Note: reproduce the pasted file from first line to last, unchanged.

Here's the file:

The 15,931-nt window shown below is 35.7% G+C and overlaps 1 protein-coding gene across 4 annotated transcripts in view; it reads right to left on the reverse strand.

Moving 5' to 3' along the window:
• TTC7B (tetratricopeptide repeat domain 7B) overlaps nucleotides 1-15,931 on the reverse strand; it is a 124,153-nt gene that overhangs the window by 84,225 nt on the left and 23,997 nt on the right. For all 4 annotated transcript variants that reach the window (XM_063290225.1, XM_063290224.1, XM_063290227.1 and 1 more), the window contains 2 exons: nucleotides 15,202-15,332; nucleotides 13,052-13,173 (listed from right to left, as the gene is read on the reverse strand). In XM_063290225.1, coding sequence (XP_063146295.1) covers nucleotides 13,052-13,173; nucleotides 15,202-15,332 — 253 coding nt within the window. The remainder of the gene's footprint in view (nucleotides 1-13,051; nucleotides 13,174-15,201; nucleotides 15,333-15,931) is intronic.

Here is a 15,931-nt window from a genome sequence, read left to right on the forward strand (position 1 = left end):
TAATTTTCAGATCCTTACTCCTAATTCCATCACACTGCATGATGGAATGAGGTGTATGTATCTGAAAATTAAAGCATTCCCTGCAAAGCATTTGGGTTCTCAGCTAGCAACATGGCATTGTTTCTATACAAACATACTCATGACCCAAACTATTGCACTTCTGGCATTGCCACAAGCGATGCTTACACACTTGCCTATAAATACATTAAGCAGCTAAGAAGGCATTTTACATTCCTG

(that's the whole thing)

The 15,931-nt window shown below is 35.7% G+C and overlaps 1 protein-coding gene across 4 annotated transcripts in view; it reads right to left on the reverse strand.

Moving 5' to 3' along the window:
• TTC7B (tetratricopeptide repeat domain 7B) overlaps nucleotides 1-15,931 on the reverse strand; it is a 124,153-nt gene that overhangs the window by 84,225 nt on the left and 23,997 nt on the right. For all 4 annotated transcript variants that reach the window (XM_063290225.1, XM_063290224.1, XM_063290227.1 and 1 more), the window contains 2 exons: nucleotides 15,202-15,332; nucleotides 13,052-13,173 (listed from right to left, as the gene is read on the reverse strand). In XM_063290225.1, coding sequence (XP_063146295.1) covers nucleotides 13,052-13,173; nucleotides 15,202-15,332 — 253 coding nt within the window. The remainder of the gene's footprint in view (nucleotides 1-13,051; nucleotides 13,174-15,201; nucleotides 15,333-15,931) is intronic.

Here is a 15,931-nt window from a genome sequence, read left to right on the forward strand (position 1 = left end):
TAATTTTCAGATCCTTACTCCTAATTCCATCACACTGCATGATGGAATGAGGTGTATGTATCTGAAAATTAAAGCATTCCCTGCAAAGCATTTGGGTTCTCAGCTAGCAACATGGCATTGTTTCTATACAAACATACTCATGACCCAAACTATTGCACTTCTGGCATTGCCACAAGCGATGCTTACACACTTGCCTATAAATACATTAAGCAGCTAAGAAGGCATTTTACATTCCTG